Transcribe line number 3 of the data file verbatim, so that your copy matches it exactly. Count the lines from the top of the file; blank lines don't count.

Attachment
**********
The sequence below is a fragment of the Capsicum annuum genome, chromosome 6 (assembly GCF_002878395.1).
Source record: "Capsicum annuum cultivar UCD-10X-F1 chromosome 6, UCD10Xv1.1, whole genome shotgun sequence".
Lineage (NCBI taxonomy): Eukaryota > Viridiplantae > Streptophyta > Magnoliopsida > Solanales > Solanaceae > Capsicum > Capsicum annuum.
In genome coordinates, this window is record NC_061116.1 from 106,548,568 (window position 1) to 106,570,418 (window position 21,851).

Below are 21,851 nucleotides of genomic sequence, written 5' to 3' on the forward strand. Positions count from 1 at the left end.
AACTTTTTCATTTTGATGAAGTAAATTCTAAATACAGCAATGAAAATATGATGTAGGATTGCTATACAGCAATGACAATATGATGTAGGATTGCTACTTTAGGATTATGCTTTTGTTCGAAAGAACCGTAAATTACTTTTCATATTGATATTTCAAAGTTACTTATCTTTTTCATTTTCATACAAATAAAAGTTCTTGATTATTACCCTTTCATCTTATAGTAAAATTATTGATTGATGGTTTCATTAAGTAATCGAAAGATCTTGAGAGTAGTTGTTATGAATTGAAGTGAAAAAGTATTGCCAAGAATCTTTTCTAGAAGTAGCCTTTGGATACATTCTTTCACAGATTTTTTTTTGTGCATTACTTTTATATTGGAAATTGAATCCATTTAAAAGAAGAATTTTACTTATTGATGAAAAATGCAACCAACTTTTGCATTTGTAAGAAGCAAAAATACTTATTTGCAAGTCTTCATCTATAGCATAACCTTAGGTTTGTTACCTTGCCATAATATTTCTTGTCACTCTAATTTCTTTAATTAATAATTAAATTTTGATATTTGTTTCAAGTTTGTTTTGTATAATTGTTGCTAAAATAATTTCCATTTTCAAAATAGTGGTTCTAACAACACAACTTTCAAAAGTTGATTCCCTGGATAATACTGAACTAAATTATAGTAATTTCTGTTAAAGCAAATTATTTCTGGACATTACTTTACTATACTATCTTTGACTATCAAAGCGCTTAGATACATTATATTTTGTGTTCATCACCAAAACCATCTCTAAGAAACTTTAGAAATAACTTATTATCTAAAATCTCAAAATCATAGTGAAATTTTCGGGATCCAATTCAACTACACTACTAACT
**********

Lineage (NCBI taxonomy): Eukaryota > Viridiplantae > Streptophyta > Magnoliopsida > Solanales > Solanaceae > Capsicum > Capsicum annuum.